Accessible Unlicensed Requires Authentication Published by De Gruyter December 16, 2020

Inborn errors of immunity and metabolic disorders: current understanding, diagnosis, and treatment approaches

Pelin Teke Kisa ORCID logo and Nur Arslan ORCID logo

Abstract

Inborn errors of metabolism consist of a heterogeneous group of disorders with various organ systems manifestations, and some metabolic diseases also cause immunological disorders or dysregulation. In this review, metabolic diseases that affect the immunological system and particularly lead to primary immune deficiency will be reviewed. In a patient with frequent infections and immunodeficiency, the presence of symptoms such as growth retardation, abnormal facial appearance, heart, skeletal, lung deformities, skin findings, arthritis, motor developmental retardation, seizure, deafness, hepatomegaly, splenomegaly, impairment of liver function tests, the presence of anemia, thrombocytopenia and eosinophilia in hematological examinations should suggest metabolic diseases for the underlying cause. In some patients, these phenotypic findings may appear before the immunodeficiency picture. Metabolic diseases leading to immunological disorders are likely to be rare but probably underdiagnosed. Therefore, the presence of recurrent infections or autoimmune findings in a patient with a suspected metabolic disease should suggest that immune deficiency may also accompany the picture, and diagnostic examinations in this regard should be deepened.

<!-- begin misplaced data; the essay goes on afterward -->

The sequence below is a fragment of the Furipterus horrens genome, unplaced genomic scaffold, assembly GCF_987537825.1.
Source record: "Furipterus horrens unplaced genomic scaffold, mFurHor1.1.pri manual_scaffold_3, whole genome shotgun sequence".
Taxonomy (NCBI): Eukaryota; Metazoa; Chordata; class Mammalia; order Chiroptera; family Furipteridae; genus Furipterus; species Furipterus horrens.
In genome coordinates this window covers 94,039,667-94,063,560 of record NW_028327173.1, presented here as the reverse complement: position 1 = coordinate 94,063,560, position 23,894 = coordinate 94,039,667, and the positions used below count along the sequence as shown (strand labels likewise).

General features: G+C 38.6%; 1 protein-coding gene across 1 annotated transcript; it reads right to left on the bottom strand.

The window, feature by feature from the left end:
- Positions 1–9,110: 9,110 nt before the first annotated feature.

Nur Arslan, MD, PhD, Division of Pediatric Metabolism and Nutrition, Dokuz Eylul University Faculty of Medicine, Izmir, Turkey; and Department of Inborn Errors of Metabolism, Dokuz Eylul University Faculty of Medicine, Biomedicine and Genome Center (IBG-Izmir), Balcova, 35330, Izmir, Turkey, Phone: +90 90 2324126107, Fax: +90 90 2324126005, E-mail:

  1. Research funding: None declared.

  2. Author contributions: All authors have accepted responsibility for the entire content of this manuscript and approved its submission.

  3. Competing interests: Authors state no conflict of interest.

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Received: 2020-05-15
Accepted: 2020-11-19
Published Online: 2020-12-16
Published in Print: 2021-03-26

© 2020 Walter de Gruyter GmbH, Berlin/Boston